European Commission President José Manuel Barroso said a ‘functional federalism’ would protect the European Union’s shared values and way of life.
He was speaking at the annual Brussels Think Tank Forum on 22 April. The theme of this year's event was 'State of the Union 2013 – Federalism or Fragmentation: spelling out Europe's F-Word'.
President Barroso said a 'functional federalism' is needed to counter emerging threats to European unity. These threats include increased support for political extremes and national prejudices.
He outlined the Commission's proposals for greater economic union and cooperation, leading eventually to political union.
The Commission also plans to present a broad outline of its vision for the future European Union to allow a full debate by European citizens –ahead of the next European Parliament elections in 2014.
"A half-hearted attitude towards the project of European integration only serves to strengthen its opponents; to concede the political momentum to those on the side of nationalism and populism," said President Barroso. "Only by calling it by its name do we get a chance to debate the real issues, to make clear what is behind the word federalism."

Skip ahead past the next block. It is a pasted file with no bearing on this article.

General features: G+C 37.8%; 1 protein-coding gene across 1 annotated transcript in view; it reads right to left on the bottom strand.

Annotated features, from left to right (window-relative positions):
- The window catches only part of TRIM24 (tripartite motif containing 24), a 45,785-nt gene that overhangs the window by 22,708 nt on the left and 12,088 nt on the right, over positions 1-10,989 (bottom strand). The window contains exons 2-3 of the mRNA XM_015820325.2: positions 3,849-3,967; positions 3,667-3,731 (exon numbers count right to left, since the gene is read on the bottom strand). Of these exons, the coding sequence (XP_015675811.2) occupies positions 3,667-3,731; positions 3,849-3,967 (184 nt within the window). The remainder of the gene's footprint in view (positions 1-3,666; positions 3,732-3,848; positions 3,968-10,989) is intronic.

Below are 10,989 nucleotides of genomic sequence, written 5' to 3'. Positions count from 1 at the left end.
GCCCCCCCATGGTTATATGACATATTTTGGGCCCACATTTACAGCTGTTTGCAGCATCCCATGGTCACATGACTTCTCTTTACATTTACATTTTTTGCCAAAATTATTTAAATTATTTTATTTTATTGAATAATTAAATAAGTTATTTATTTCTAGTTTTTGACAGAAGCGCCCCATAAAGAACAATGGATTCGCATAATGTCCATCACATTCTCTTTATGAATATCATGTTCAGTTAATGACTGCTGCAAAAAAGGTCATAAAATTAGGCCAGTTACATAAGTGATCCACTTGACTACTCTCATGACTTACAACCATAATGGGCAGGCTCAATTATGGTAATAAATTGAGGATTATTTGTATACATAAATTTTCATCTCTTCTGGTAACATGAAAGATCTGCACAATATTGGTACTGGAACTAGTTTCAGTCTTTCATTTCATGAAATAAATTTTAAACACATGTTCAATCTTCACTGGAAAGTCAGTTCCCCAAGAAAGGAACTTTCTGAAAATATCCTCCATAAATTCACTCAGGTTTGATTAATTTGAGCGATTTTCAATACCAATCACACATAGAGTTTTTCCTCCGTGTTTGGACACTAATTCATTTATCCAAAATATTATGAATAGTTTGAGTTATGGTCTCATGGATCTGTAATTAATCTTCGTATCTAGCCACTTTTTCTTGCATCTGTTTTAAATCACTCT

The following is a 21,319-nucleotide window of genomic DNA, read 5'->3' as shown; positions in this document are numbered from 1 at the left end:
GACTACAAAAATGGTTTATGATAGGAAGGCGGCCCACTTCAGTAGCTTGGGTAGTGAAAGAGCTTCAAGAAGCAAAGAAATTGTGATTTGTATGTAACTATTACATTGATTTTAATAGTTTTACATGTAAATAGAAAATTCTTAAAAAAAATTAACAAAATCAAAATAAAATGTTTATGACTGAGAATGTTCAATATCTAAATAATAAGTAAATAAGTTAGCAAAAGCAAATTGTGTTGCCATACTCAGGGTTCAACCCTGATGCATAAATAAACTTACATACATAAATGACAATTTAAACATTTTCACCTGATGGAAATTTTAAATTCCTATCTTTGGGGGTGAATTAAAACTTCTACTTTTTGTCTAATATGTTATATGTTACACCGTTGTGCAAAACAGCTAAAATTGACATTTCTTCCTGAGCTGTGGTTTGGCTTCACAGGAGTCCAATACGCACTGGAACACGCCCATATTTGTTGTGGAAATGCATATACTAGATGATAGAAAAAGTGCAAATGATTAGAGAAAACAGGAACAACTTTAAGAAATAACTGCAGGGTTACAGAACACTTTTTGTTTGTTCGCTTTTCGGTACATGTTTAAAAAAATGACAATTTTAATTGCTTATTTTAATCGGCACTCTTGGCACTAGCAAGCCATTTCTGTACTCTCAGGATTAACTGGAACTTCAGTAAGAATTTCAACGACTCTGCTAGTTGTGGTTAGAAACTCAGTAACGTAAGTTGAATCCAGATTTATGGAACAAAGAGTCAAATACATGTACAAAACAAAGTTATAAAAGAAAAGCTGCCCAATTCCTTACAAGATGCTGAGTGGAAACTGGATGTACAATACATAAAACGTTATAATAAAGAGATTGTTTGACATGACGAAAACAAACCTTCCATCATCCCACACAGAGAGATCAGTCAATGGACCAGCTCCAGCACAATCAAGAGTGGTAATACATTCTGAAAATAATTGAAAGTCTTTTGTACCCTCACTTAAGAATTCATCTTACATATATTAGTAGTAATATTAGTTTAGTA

"So federalism is in itself a concept with two faces: searching for unity whilst recognising, respecting and reconciling genuine autonomy. At its very core is the idea of unity in diversity. Now, what can be more European than that?"
"I am deeply concerned about the divisions that we see emerging: political extremes and populism tearing apart the political support and the social fabric that we need to deal with the crisis; disunion emerging between the centre and the periphery of Europe; a renewed demarcation line being drawn between the North and the South of Europe; prejudices re-emerging and again dividing our citizens."
"This is what functional federalism means in practice: we take one step at a time, yet we can only do that successfully if we have the larger context and a long-term vision in mind."